Wednesday, September 14, 2011

Step One: Assemble Proper Equipment

Ok, so here's what I'm using:

Snaffle bit. Mine is a loose ring snaffle, and has a very very thick mouthpiece, which I think in fact is thicker than Arabee would prefer. But "they" say a thicker mouthpiece is kinder to the horse. It measures 4 3/4" from ring to ring.

Bridle with a flash noseband. The Mary Twelveponies book called for a dropped noseband. I have another book about driven dressage (Carriage Driving: A Logical Approach through Dressage Training by Heike Bean and Sarah Blanchard) that details very carefully why a flash noseband is easier to adjust properly to suit the horse. This noseband is NOT used to keep my horse's mouth shut - but the way I understand it, the purpose of the flash is to offer support to the snaffle bit, which keeps it in a more steady position in the mouth.

Sliding sidereins. Here again I slightly differ from the Twelveponies book, in favor of my driven dressage book's recommendation. Rather than standard sidereins for lunging, I'm using sliding sidereins. I'll try to get a picture of my longing set-up in action, but in the meantime, they're sort of a cross between sidereins and draw reins. The sliding sidereins allow Arabee to go all "long and low" if she chooses, and in fact allow her to raise her head way up high and hollow if she chooses - but in general, these auxiliary reins encourage her to drop down and round up her back.

Good-fitting saddle. I think anyone reading this will recognize just exactly HOW elusive this item can be!!!! Or for the initial portion, a surcingle can be used. My no-withered mare requires also a crupper to keep anything back in place.

Longe line and whip. Mine has a rubber donut on the end, which I like - kind of insurance against getting pulled out of my hand. Along with this - GLOVES!!! I never, ever longe a horse without wearing gloves. No matter how well-behaved they *typically* are.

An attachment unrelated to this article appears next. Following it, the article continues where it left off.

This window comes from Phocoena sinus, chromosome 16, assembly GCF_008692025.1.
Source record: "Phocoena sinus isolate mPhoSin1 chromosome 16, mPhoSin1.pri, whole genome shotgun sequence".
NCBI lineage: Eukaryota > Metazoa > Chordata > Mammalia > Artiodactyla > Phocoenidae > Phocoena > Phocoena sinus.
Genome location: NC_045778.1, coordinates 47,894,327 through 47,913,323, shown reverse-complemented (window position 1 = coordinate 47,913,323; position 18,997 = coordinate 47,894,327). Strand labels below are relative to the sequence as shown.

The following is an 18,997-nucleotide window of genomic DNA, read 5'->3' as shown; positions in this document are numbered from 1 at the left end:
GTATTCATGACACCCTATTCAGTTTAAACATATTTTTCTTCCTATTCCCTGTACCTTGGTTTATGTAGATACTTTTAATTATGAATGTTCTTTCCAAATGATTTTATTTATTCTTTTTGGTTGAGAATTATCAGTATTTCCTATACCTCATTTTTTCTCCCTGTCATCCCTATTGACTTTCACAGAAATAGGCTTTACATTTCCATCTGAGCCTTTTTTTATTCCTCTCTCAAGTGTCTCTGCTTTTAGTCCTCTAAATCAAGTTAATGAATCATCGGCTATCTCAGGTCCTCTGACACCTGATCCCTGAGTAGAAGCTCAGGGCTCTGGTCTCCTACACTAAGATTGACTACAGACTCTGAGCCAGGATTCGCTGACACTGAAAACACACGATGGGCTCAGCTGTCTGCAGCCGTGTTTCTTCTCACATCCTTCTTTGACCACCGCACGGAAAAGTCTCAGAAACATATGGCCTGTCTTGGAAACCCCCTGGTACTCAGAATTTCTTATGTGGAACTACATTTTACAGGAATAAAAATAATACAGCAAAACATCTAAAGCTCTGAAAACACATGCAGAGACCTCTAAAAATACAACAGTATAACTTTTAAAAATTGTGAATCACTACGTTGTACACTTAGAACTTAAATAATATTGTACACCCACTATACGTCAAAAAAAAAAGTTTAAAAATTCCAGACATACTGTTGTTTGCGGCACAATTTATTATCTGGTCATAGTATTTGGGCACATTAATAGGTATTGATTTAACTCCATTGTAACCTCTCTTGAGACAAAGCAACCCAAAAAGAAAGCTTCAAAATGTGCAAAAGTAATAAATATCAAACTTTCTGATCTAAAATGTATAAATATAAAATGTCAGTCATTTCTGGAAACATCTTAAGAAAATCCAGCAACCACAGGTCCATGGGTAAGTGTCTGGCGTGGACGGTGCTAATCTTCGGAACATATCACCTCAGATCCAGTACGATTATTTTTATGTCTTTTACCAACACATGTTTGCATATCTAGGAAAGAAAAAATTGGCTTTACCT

The Mary Twelveponies' book also recommends a dressage whip. My horse is QUITE forward enough at this point, thankyouverymuch - I don't anticipate her requiring a whip unless I'm in an arena in the heat of the summer day having consistent work. However, she did need one in the early stages of her training 10 years ago - she did not fully comprehend that leg=go forward - so a gentle tap with the whip was a good aid to have. I do have a lovely fly whisk that I've started carrying - I suppose I could use it as a whip if the need ever arose.

So that's it. Nothing fancy. In fact, I had everything I needed in my possession EXCEPT for the sliding sidereins, which I made myself for less than $10.

One of these days I will get a picture up, and I badly need to talk about what I've done with my saddling. I'm really wanting to wait though until I get the courage up (and the consistent attention of my mare enough) to canter. I feel I won't have a fair assessment until I've done that, really. And really, a longer trail ride (like 2 or more hours).

Next up: the longing part of dressage-y-re-training.

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